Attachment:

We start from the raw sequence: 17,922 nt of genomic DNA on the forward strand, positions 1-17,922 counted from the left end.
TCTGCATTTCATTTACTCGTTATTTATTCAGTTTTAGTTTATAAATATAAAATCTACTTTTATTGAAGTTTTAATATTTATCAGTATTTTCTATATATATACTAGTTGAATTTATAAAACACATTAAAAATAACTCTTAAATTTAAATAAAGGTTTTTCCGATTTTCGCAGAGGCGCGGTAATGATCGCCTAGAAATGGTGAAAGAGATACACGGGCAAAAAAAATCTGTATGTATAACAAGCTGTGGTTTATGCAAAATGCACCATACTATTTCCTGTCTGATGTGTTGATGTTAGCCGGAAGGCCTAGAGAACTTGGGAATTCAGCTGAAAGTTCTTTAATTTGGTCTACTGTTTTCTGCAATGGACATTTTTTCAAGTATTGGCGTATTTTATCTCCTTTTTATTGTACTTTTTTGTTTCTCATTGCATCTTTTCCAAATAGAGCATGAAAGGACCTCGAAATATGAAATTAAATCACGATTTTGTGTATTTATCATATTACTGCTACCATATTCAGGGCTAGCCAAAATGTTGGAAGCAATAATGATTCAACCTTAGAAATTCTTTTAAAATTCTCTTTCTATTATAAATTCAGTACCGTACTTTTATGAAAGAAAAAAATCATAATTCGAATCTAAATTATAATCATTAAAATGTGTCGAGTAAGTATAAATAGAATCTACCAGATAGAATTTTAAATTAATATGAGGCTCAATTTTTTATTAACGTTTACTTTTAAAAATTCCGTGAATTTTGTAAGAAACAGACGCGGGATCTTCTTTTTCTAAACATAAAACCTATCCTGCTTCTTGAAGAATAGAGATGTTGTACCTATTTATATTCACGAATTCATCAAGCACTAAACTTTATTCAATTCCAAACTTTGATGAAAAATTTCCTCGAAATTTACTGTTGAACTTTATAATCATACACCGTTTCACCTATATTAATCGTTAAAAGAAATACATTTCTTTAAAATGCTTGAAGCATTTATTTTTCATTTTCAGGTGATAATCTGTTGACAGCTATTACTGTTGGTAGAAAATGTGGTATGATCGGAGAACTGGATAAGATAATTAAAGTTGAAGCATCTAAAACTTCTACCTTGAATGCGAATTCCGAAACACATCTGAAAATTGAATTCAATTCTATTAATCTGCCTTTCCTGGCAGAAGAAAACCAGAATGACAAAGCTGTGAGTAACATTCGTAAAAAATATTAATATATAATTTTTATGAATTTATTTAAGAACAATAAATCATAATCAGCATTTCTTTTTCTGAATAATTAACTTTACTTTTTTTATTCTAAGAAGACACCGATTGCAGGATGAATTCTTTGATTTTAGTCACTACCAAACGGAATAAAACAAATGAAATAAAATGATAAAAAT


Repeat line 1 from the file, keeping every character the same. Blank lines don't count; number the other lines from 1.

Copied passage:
We start from the raw sequence: 17,922 nt of genomic DNA on the forward strand, positions 1-17,922 counted from the left end.